Wednesday, October 22, 2008

Colin's Courage

Moved by a Crescent
Published: October 21, 2008

Maureen Dowd in an abnormally subdued column pays tribute to Colin Powell's courage in overcoming his party affiliation to endorse Barack Obama.

But what sent him over the edge and made him realize he had to speak out was when he opened his New Yorker three weeks ago and saw a picture of a mother pressing her head against the gravestone of her son, a 20-year-old soldier who had been killed in Iraq. On the headstone were engraved his name, Kareem Rashad Sultan Khan, his awards — the Purple Heart, the Bronze Star — and a crescent and a star to denote his Islamic faith.
That picture and the accompanying New Yorker article can be found here. The caption simply says:
Elsheba Khan at the grave of her son, Specialist Kareem Rashad Sultan Khan.
But Maureen digs a little deeper and quotes the year-old obituary from the Newark Star-Ledger.
His obituary in The Star-Ledger of Newark said that he had sent his family back pictures of himself playing soccer with Iraqi children and hugging a smiling young Iraqi boy.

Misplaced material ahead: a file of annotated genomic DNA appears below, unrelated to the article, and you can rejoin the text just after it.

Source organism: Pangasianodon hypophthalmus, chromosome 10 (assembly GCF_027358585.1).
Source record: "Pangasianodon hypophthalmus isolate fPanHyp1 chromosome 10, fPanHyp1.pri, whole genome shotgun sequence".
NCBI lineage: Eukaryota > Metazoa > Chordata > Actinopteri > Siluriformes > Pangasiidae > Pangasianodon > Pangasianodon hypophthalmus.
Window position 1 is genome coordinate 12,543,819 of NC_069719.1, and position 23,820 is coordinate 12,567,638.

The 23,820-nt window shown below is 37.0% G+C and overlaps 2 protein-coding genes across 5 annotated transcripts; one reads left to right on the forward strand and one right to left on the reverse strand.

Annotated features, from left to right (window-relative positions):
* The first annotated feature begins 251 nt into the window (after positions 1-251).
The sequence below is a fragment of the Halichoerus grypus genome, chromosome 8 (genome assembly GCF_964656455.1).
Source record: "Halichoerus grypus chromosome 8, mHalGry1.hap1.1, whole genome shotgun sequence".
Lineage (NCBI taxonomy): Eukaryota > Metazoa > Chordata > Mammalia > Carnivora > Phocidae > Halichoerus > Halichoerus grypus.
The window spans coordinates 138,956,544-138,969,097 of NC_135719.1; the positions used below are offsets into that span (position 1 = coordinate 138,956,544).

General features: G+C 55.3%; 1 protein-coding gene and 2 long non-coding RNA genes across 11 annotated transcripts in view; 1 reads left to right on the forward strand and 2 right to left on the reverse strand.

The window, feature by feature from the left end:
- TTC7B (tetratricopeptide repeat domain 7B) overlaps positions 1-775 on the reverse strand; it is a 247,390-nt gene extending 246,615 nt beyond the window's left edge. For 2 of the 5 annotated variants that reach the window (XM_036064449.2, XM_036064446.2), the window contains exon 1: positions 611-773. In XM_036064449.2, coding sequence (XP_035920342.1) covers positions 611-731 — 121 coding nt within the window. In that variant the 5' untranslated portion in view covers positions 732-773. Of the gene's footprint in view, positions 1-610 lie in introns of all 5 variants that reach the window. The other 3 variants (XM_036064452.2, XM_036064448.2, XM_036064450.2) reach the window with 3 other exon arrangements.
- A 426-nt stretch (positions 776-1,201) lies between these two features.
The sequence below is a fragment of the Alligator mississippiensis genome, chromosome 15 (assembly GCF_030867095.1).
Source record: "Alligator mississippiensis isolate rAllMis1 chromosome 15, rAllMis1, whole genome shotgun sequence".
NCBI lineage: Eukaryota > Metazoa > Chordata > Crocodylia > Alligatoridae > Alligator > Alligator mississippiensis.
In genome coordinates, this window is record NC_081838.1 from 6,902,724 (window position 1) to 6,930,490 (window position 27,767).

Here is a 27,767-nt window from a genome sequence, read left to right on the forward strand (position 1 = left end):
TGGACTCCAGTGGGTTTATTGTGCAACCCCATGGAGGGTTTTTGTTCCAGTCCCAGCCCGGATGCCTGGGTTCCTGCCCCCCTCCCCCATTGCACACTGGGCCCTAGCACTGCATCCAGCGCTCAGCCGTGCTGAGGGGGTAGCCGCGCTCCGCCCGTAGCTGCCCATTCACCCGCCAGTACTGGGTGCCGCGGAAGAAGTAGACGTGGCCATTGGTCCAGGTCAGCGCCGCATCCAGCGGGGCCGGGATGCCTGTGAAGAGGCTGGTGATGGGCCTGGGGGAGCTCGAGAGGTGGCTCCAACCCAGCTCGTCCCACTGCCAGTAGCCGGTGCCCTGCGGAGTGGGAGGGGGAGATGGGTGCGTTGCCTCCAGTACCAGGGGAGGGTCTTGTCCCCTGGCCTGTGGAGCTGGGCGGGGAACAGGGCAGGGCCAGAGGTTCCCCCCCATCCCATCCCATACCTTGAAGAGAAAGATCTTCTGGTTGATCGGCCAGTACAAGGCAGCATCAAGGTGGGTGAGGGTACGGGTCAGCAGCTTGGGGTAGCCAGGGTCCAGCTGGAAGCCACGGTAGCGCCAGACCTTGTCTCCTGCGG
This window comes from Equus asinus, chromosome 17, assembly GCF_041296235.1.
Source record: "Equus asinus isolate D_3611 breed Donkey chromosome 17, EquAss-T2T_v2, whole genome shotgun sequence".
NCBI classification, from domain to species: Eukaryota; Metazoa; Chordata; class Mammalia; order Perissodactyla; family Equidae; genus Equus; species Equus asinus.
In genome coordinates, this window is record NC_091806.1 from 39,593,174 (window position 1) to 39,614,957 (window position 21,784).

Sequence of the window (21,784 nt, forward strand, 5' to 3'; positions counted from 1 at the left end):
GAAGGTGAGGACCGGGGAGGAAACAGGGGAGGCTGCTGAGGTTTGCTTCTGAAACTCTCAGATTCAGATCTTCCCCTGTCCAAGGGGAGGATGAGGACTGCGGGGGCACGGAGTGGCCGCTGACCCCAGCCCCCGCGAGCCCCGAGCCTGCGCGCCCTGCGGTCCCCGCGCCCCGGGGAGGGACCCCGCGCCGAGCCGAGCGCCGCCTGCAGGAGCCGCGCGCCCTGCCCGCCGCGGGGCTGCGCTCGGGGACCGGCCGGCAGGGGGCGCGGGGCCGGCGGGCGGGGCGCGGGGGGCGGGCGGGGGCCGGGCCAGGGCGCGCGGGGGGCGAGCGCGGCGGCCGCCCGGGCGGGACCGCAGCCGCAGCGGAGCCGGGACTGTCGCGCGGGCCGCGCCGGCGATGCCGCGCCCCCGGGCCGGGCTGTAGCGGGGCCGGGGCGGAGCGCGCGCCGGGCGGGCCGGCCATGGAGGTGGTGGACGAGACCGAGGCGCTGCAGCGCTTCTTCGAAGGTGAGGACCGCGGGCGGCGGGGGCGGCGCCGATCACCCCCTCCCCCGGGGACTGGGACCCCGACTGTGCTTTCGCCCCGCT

This image was enough for Colin Powell to break ranks with his party and call-out often unsubtle religious bigotry being paraded on the campaign trail.
In a gratifying “have you no sense of decency, Sir and Madam?” moment, Colin Powell went on “Meet the Press” on Sunday and talked about Khan, and the unseemly ways John McCain and Palin have been polarizing the country to try to get elected. It was a tonic to hear someone push back so clearly on ugly innuendo.
Dowd deliberately invokes the words of Joseph Welch's rebuke of Senator Joe McCarthy during his witch hunts. This time whispers of "Muslim" have replaced "communist" as the short-hand for "anti-American."

The column is not completely free of Dowdisms. She does combine a Rude Name and a Crossword Clue in a swipe at Colin's former commander-in-chief.
Even though he watched W. in 2000 make the argument that his lack of foreign policy experience would be offset by the fact that he was surrounded by pros — Powell himself was one of the regents brought in to guide the bumptious Texas dauphin — Powell makes that same argument now for Obama.
Dowd last used 'dauphin' to insult W. just over a year ago. She sums up with Powell's words that now refer to a new politician.
“Experience is helpful,” he says, “but it is judgment that matters.”
And the value of judgment is being able to turn mistakes into valuable experience, something that is not happening in the current White House.

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